Friday, 16 November 2012

CSR tracking is driving interest in embedded software tools

According to a study from IT analyst firm IDC and IFS, a global enterprise applications company, accurate and reliable corporate social responsibility (CSR) data is becoming increasingly important as companies are pressured to document their CSR activities and integrate sustainability and financial reporting. The need for the data is driving interest in CSR tracking tools embedded in the enterprise software.

The IDC survey, based on interviews with CFOs in global companies in eight countries - Sweden, Denmark, Norway, Poland, Germany, United Kingdom, United States and France - with an annual turnover in excess of €100m. The survey was performed in June and July this year with more than 400 phone interviews and web survey responses in a range of industry verticals.

In total, 61% of the surveyed companies stated a strong interest in embedded enterprise software to track and measure the company's impact on the environment. A comparison with a previous IDC survey in 2010 shows a growing interest in this type of software functionality.

But the focus is on embedded functionality in ERP-type solutions, rather than specialist software. IFS CTO Dan Matthews said “By investing in embedded solutions instead of third-party best-of-breed systems, companies can avoid complex and potentially costly integrations”.

At the moment, though, the survey shows that only 21% of the surveyed companies have environmental tracking and measuring functionality embedded directly in their enterprise system. Some rely on third-party product integration, but 38% are not able to track CSR impact at all. The difference with the 2010 study is that more companies are now tracking CSR-related data, but confidence in the gathered data has declined.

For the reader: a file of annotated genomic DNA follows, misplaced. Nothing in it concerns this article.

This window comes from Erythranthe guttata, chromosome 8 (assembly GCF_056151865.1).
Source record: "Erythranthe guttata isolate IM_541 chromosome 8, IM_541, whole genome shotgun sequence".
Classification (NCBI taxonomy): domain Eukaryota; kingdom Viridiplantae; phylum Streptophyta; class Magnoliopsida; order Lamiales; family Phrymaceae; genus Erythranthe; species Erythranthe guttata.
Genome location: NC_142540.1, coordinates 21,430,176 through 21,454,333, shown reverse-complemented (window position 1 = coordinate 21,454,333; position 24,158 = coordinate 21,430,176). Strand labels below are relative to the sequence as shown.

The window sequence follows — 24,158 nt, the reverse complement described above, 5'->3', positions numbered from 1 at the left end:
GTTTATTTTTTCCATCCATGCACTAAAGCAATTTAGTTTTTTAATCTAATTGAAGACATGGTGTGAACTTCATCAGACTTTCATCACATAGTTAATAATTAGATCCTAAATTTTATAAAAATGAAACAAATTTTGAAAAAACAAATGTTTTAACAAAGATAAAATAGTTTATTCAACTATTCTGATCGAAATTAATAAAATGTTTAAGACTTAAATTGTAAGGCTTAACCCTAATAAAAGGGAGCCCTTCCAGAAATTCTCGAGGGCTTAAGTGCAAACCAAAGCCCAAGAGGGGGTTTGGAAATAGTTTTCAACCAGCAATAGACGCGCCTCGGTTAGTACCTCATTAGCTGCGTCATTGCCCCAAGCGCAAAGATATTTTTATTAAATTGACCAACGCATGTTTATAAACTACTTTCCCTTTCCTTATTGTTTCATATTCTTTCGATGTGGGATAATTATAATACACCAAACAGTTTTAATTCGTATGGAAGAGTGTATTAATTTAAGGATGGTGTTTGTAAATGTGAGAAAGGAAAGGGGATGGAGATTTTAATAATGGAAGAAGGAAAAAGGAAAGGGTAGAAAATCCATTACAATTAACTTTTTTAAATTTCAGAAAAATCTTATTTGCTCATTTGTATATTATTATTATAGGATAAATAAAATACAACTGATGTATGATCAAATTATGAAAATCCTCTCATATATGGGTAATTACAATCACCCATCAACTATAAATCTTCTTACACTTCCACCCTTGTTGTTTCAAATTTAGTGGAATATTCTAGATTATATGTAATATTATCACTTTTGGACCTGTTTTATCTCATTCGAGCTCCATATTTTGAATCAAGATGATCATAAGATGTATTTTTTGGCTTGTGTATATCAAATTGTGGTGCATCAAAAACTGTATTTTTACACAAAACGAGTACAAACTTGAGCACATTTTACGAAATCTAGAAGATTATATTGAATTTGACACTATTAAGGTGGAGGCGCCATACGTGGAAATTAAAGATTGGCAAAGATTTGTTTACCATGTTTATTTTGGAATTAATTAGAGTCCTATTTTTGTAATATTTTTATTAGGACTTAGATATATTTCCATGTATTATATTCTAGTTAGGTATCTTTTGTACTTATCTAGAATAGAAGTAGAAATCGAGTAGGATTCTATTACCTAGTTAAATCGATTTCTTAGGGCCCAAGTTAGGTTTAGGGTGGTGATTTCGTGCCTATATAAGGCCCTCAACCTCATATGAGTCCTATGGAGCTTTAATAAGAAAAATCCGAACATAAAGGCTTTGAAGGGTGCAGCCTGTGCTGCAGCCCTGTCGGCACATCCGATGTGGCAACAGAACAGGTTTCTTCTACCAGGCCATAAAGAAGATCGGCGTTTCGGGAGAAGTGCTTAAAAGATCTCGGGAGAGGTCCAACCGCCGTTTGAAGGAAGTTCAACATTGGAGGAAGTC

According to the study, 63% of companies have tried to quantify the financial contribution from CSR tracking, compared with only 23% in the 2010 study. Despite the increase in financial tracking, companies’ confidence in correctly tracking the financial contribution of CSR has fallen to 66%, from 76% in 2010.

 

Review:  It’s no surprise that there is increasing interest in CSR software. The greater the demand for data from regulatory and other bodies, particularly for global companies, the more they are likely to turn to software solutions.

The fact that embedded solutions are favoured is also no great surprise. No doubt specialist, best-of-breed software  has much greater functionality, but it represents a risk for IT departments. It can be an unknown solution from, generally, a lesser-known source. It needs to be implemented, integrated and understood. The alternative is to simply add a module to an existing SAP solution, for example. Even if it’s not so good, it will probably be good enough, and the supplier will no doubt improve the solution over time. 

I’m not sure if all this is clear from this survey, though, at least not from the results released. If 21% of companies have the functionality in their enterprise system and 38% are not able to track CSR impact at all, what are the rest doing? I guess there’s quite a lot of spreadsheet use, but I’d be interested to know how many are using specialist solutions.

And I’m not sure where the fall in confidence in the data comes from. The implication is that it is as a result of the trying to quantify the financial contribution from CSR tracking. Given how much CSR reporting has developed in the last two years, I’m not surprised that ‘confidence in correctly tracking the financial contribution’ has fallen. Some of the contribution will be unclear, if not intangible.

© The Green IT Review

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